Youngsters aged 10 through 16 perform 'Do You Hear the People Sing?' from Les Miserables for the 6 through 9-year-old fellow actors, seated at left.
Clark Ausloos played on the piano along the wall at the Next Stage Studio on Thursday while a group of students sang "Do You Hear the People Sing" from Les Miserables.
Nathan Rowland Miller, 14, stood and sang while dancing with his peers.
Kids from ages 10 to 16 were rehearsing during a three-week acting and singing camp, Broadway Bound. The camp, in its fourth year, has children from the ages of 6 to 9 come for three weeks from 9 a.m. to noon, and the older group from 10 a.m. to 3 p.m.
When Mr. Ausloos stopped playing, the younger group of students broke into applause from their seats onstage watching the choreographed number.
The camp costs $225 for the young group and $295 for the older children. A total of 65 children were in both groups.
"We're basically learning different songs and scenes from various musicals," said Mr. Ausloos, camp instructor. "We have the audition for solos because that is a scary thing for them and they don't have experience with auditioning."
Aubrey Schaller, 9, of Perrysburg, works on an advertisement for a product at the Broadway-Bound Summer camp.
The three-week camp started on Aug. 5 and ends with a play at the Maumee Indoor Theatre Aug. 23 at 7 p.m. The play will include various different acts, and songs the children learned during the camp.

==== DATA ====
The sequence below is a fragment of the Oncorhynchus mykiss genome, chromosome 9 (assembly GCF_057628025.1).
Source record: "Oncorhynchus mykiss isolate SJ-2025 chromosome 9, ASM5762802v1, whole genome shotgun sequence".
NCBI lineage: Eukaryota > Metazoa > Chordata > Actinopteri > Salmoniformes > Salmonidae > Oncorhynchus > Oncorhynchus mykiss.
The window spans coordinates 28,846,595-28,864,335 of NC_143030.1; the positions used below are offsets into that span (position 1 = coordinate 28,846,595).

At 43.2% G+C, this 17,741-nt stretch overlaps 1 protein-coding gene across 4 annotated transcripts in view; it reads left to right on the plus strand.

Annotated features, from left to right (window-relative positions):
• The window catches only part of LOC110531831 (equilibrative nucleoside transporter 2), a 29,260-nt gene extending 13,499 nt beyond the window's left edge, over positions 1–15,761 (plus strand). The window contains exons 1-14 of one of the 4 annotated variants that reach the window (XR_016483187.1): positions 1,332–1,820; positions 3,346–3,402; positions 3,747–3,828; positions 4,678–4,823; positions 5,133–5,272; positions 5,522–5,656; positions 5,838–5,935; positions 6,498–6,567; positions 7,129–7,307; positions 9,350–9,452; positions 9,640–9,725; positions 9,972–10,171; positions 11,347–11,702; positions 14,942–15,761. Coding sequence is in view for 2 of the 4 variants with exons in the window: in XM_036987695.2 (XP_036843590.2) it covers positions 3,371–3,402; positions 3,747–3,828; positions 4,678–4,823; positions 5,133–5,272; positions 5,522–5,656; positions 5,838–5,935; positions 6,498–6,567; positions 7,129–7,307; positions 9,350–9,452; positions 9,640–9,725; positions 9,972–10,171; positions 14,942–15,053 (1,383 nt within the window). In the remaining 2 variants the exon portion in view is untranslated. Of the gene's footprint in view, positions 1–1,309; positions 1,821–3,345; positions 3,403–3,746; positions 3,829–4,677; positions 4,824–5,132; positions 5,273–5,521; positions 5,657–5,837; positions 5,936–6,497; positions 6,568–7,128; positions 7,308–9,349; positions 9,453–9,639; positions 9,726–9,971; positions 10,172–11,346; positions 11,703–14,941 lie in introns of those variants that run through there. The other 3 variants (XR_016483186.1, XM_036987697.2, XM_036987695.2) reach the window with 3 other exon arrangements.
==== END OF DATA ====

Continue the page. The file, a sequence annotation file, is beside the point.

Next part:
"We've been learning how to act, sing, and dance on a Broadway stage and audition for Broadway, which is good for me because it is what I want to do," said Perrysburg High School junior Kate Walsher, 15. "When you go into an audition even with people you know it is nerve-wracking."
The young Walsher auditioned last week for a solo in the West Side Story play, she was very excited when she earned the role for the Aug. 23 play.
For student Rowland Miller his favorite part of camp is meeting people with the same common interests in acting and dancing.
"I've learned to open myself up to criticism," he said. "That is not easy and you don't like hearing criticism but it teaches you to perform better."
Hayley Podschun, who will be performing in Wicked at the Stranahan Theater this month, will come into work with the children on Monday. Then Wednesday through Friday, Alan Muraoka who has worked on Sesame Street for years will be there. Those two will serve as instructors in the camp.
Instructor Allie Pinkelman, of Perrysburg, rear, salutes to remind the actors of the finale for their theater piece.
"It is nice to have someone currently in the business come in and show what we've been saying and doing is valid [while] getting them prepped for the show," Mr. Ausloos said.
Young Miller said he is looking forward to hearing about beyond the scenes information from Mr. Muraoka.
The younger children have been working on different lines, songs, and crafts.
"I've been doing certain dance moves and learning how to react with the stage and not to just look at the audience I have to act [for]," Seth Crawford, 8, said. "I'm interested in this but when I grow up I'm going to be a scientist."
Allie Pinkelman, who works with the younger students, said she loves their excitement and energy but sometimes it makes it difficult to get them to focus.
Contact Matt Thompson at: email@example.com, 419-356-8786, or on Twitter at @mthompson25.
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